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How Many Moms Are On The U.S. Olympic Team? They Deserve *Major* Props

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Now that the Super Bowl is over, we can all fully begin to geek out over the Winter Olympics. And yes, that also includes planning your early morning Olympic brunch, because that time difference from South Korea is going to be tricky! But it also means stocking up on team trivia, one of my absolute favorite parts of watching the Olympics. We're adding to your mental library with the answer to this trivia question: How many moms are on the U.S. Olympic team?

If you can believe it, there is only one mom on the U.S. Olympic team this year. There are twenty dads, according to the Team USA site, but only one female parent representing our country is heading to PyeongChang. That one trojan mom is Kikkan Randall, and she is going to kick some butt competing in the cross-country skiing category at her fifth Winter Olympics. She joins only four other athletes who are moms competing in the winter Olympics and Paralympics from all of the countries attending, according to Bustle. Yes, you read that right.

Combining elite-level competition with motherhood is an Olympic feat in itself, and many women choose to retire or are nudged in that direction once they have children. Randall explained to Motto that while her training schedule on this winter's World Cup circuit had to be adjusted, the reward she returned to after putting in hours of hard work is much sweeter: "I didn’t always get the recovery time I was accustomed to, but I got to spend a lot of time with my son."

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People explained that this will be Randall's first Olympics since welcoming her son, Breck, 21 months ago, with former pro-skier Jeff Ellis. The magazine reported that this will be her last Olympic appearance, as she plans to retire following this year's Winter Games. While she has quite a few World Cup cross country accolades under her belt, including the first ever World Cup victory for an American woman in cross-country in 2008, she has yet to come home with a medal from the Olympics.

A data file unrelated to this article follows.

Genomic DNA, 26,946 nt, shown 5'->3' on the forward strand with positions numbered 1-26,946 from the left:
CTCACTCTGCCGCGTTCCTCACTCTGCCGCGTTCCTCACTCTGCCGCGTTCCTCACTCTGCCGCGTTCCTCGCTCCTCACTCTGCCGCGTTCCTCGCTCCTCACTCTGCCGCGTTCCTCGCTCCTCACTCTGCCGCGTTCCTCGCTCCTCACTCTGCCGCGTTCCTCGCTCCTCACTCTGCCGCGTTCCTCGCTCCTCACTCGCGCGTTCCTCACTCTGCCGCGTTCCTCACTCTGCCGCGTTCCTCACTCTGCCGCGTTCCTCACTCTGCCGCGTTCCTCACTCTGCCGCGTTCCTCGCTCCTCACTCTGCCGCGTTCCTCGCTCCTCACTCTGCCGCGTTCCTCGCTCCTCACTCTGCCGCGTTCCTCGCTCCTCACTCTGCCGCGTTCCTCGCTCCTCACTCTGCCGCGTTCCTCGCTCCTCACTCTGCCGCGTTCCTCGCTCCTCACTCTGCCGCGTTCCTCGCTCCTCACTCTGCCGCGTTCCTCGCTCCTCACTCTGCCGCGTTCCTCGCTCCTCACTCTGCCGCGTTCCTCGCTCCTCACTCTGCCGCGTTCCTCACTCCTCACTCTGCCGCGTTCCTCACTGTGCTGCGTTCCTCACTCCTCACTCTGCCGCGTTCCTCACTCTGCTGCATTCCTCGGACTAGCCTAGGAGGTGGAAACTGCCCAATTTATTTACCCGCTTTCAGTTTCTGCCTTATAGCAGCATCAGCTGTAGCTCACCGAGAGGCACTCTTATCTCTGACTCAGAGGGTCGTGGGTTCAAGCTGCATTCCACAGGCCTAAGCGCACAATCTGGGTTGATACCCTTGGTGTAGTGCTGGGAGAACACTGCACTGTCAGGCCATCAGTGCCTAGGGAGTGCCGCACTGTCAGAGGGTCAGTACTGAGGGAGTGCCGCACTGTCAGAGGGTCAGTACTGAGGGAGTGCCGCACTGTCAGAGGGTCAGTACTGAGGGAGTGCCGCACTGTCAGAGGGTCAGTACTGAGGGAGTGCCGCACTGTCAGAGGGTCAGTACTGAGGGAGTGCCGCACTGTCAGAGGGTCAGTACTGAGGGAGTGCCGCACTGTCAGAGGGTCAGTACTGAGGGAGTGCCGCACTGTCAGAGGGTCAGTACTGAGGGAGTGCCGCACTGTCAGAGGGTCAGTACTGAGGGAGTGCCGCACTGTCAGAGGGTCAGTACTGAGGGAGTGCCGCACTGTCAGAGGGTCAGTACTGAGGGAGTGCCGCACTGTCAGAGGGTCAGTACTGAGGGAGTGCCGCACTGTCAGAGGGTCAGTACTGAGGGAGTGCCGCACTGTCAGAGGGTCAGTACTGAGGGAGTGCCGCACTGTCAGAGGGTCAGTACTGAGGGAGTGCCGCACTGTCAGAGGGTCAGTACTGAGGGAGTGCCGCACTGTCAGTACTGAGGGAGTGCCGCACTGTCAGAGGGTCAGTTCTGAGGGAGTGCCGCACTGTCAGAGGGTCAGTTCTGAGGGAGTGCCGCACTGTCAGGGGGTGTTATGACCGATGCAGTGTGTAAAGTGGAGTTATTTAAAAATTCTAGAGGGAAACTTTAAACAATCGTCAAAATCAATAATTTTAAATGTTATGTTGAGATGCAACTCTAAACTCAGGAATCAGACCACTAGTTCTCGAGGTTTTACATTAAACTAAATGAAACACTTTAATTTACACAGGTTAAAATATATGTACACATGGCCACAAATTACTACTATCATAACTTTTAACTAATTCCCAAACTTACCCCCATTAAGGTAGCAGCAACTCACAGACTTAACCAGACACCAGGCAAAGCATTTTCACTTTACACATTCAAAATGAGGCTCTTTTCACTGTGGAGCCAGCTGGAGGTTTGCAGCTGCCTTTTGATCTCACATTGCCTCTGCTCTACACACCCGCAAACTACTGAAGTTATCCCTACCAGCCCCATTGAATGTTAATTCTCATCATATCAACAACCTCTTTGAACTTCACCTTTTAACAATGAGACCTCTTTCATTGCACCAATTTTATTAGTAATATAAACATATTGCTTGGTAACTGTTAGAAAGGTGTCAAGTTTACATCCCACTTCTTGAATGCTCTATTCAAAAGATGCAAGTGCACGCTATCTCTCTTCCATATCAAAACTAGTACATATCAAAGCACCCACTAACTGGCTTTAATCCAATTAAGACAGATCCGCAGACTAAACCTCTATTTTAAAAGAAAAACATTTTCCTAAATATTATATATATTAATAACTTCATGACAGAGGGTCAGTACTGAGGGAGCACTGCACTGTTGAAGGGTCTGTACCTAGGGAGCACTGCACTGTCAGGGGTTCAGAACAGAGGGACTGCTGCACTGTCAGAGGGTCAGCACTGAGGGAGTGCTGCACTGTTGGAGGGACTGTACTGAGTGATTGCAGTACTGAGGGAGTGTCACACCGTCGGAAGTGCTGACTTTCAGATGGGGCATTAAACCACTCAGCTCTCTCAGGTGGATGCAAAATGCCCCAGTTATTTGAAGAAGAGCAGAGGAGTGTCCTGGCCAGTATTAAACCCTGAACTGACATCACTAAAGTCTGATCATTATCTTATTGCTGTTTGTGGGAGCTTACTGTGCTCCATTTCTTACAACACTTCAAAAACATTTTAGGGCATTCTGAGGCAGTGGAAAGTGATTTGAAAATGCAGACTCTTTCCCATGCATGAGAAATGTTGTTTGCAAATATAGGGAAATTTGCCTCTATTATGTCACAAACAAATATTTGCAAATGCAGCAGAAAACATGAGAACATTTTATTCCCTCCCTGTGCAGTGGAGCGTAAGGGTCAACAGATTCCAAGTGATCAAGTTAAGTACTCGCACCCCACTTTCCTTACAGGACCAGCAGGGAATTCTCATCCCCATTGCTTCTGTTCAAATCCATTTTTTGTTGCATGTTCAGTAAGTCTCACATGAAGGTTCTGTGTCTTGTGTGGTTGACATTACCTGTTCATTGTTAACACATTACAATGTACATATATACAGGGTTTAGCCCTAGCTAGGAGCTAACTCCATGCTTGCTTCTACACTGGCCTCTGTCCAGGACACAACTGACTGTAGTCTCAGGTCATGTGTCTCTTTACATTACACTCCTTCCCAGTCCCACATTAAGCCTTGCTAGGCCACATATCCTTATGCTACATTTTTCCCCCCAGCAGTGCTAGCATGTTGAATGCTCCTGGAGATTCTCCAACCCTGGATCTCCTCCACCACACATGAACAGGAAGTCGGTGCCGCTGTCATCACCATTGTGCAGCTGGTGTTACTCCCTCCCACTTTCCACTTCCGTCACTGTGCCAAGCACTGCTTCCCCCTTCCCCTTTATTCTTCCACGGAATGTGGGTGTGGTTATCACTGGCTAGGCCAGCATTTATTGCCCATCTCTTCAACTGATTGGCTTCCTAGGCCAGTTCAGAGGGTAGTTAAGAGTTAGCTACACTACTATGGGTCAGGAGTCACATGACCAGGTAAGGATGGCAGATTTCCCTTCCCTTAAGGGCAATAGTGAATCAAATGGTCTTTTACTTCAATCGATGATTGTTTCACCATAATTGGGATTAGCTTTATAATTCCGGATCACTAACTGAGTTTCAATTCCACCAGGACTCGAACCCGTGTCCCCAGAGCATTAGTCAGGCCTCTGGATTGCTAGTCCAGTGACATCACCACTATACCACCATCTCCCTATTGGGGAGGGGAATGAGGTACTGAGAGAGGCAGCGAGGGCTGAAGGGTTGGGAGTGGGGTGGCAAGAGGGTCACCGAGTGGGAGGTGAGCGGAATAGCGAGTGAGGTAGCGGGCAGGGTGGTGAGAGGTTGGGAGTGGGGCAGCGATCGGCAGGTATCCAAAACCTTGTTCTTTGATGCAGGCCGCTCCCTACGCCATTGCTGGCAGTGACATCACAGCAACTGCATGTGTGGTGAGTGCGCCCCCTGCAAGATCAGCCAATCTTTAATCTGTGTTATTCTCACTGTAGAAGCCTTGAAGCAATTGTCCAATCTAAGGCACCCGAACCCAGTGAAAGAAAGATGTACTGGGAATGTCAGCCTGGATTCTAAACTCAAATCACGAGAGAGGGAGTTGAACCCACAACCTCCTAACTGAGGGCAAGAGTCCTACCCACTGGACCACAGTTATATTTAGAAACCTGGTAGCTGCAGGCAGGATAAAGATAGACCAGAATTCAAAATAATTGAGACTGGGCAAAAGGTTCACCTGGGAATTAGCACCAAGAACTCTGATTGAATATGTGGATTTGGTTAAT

As a new mom, Randall has found training for the Olympics more grueling than before, but also more rewarding. She told King5 News, "No matter how the workout or the race goes, when I get to come home to that smiling face, it puts everything in perspective and makes me appreciate everything I get to do." That's something most moms can identify with. For parents, it may be a little bit trickier than it was pre-baby to do the things we love, but kids have a way of providing valuable perspective.

Randall comes by her love of skiing in part through a family history of competing. Her website revealed that several relatives were competitive skiers, and her unusual name was even influenced by Christina "Kiki" Cutter, a World Cup champion alpine skier. When you drag yourself out of bed to watch the Winter Games happening live in South Korea, you'll be easily be able to recognize Randall by her shock of bright pink hair — the athlete's favorite color.

While Team USA is only sending one athlete who is a mom to this year's Olympic Games, mamas aren't always so rare in representing their country. For instance, ten moms competed in Rio de Janeiro for the Summer Olympics in 2016, which is in part due to the much larger pool of athletes who compete in the summer. The Summer Games are roughly five times the size of Winter Games, according to Quora.

However, another major reason there are fewer moms competing in Olympic Games is that fewer women compete in general. There are fewer competitions for women than men, and women have had to petition to have the opportunity to compete in the same sports men already do. "Women ski jumpers petitioned to compete in every Olympics since the 1998 Games in Nagano, Japan," reported Mother Jones, and they were only recently included for the first time in 2014, according to Sports Illustrated.

So here's to the women and moms proving those sexist views wrong, one race at a time. Let's Kikkan some butt!

Check out Romper's new video series, Bearing The Motherload, where disagreeing parents from different sides of an issue sit down with a mediator and talk about how to support (and not judge) each other’s parenting perspectives. New episodes air Mondays on Facebook.